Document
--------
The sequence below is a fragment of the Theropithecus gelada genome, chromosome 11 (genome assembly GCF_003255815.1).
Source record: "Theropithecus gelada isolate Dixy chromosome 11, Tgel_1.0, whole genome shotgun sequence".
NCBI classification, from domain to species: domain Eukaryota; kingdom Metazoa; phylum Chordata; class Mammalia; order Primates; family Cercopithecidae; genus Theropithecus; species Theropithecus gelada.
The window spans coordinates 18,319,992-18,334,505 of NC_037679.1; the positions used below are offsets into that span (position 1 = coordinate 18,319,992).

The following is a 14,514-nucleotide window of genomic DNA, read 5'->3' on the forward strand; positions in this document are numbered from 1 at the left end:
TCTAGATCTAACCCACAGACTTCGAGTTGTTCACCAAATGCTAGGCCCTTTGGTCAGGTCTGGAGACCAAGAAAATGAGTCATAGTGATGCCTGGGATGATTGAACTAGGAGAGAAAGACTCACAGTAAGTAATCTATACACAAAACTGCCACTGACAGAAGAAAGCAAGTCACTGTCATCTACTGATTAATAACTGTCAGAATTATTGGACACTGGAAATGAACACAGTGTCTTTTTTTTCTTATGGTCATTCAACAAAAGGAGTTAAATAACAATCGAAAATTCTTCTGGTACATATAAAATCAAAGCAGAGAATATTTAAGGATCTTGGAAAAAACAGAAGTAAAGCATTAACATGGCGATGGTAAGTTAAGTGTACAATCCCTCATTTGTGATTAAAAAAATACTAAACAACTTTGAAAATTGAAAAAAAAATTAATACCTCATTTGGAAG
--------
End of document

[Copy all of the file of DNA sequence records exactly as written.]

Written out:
The sequence below is a fragment of the Theropithecus gelada genome, chromosome 11 (genome assembly GCF_003255815.1).
Source record: "Theropithecus gelada isolate Dixy chromosome 11, Tgel_1.0, whole genome shotgun sequence".
NCBI classification, from domain to species: domain Eukaryota; kingdom Metazoa; phylum Chordata; class Mammalia; order Primates; family Cercopithecidae; genus Theropithecus; species Theropithecus gelada.
The window spans coordinates 18,319,992-18,334,505 of NC_037679.1; the positions used below are offsets into that span (position 1 = coordinate 18,319,992).

The following is a 14,514-nucleotide window of genomic DNA, read 5'->3' on the forward strand; positions in this document are numbered from 1 at the left end:
TCTAGATCTAACCCACAGACTTCGAGTTGTTCACCAAATGCTAGGCCCTTTGGTCAGGTCTGGAGACCAAGAAAATGAGTCATAGTGATGCCTGGGATGATTGAACTAGGAGAGAAAGACTCACAGTAAGTAATCTATACACAAAACTGCCACTGACAGAAGAAAGCAAGTCACTGTCATCTACTGATTAATAACTGTCAGAATTATTGGACACTGGAAATGAACACAGTGTCTTTTTTTTCTTATGGTCATTCAACAAAAGGAGTTAAATAACAATCGAAAATTCTTCTGGTACATATAAAATCAAAGCAGAGAATATTTAAGGATCTTGGAAAAAACAGAAGTAAAGCATTAACATGGCGATGGTAAGTTAAGTGTACAATCCCTCATTTGTGATTAAAAAAATACTAAACAACTTTGAAAATTGAAAAAAAAATTAATACCTCATTTGGAAG